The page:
ECPR

Install the app

Install this application on your home screen for quick and easy access when you’re on the go.

Just tap Share then “Add to Home Screen”

ECPR

Install the app

Install this application on your home screen for quick and easy access when you’re on the go.

Just tap Share then “Add to Home Screen”

Back to Paper Details

Feminist Theatre: radical movements and disappearing acts

wendy Stokes
London Metropolitan University
wendy Stokes
London Metropolitan University
Open Panel

Abstract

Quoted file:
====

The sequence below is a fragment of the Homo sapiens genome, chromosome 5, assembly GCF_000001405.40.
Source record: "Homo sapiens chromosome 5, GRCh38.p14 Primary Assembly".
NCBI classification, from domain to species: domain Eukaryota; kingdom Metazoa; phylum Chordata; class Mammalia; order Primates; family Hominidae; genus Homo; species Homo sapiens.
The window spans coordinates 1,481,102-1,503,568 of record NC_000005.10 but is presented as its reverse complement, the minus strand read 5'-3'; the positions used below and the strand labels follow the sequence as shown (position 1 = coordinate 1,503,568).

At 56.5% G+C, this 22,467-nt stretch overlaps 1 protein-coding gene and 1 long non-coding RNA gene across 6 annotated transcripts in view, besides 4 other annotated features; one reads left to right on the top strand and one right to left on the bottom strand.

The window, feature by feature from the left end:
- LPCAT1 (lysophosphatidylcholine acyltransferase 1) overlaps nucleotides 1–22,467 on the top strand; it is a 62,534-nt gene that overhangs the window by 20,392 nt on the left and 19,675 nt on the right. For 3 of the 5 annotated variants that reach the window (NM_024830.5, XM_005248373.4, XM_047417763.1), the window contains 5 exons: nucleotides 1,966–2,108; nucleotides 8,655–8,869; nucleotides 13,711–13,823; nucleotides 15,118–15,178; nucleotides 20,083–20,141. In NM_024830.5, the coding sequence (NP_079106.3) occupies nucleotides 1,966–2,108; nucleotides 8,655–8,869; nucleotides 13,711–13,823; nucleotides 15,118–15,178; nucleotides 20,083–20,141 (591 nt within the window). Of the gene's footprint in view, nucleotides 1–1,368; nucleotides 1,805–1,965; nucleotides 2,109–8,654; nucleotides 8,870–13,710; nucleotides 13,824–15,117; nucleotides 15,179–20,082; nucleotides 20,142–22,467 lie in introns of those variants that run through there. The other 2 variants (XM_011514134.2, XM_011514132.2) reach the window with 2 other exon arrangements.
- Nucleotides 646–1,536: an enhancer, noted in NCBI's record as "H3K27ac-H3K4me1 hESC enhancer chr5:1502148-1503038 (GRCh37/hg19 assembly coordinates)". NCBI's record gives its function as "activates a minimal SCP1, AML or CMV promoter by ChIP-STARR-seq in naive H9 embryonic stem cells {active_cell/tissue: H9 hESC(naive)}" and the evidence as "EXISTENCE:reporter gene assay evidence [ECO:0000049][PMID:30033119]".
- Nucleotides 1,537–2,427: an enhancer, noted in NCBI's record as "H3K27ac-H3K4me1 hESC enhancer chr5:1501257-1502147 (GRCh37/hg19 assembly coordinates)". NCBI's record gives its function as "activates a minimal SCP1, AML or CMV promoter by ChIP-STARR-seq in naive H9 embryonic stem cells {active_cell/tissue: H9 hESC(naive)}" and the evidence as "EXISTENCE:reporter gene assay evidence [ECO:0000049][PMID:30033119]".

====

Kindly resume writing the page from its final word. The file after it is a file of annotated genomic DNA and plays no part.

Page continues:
Theatre has always been political in its content; and often radical just by virtue of its existence. In the 1970s and 80s British theatre had new targets in the failures of the welfare state and the post-war economy – and in the new Conservative government. The energy with which these targets were addressed benefited from the expansion of higher education that had enabled young people from a range of backgrounds to gain a liberal education, from the experience of the social movements of the 60s and 70s, and from the radical offshoot of the Labour party that came to dominate urban metropolitan government: the New Urban Left took the political battle to the grass roots – and its strategy included some creative approaches to community funding.. Against this backdrop feminist theatre emerged: the child of political theatre and the women’s movement. Companies such as Monstrous Regiment, Trouble and Strife, Spare Tyre, Cunning Stunts, MsFits, the Women’s Theatre Group, and Sensible Footwear produced new drama and took it on the road. This paper examines the different meanings of feminist theatre by considering some of the groups from the period and assessing their goals and achievements. It goes on to consider the impact of this short-lived initiative on theatre today, in particular, the present role of feminism in theatre.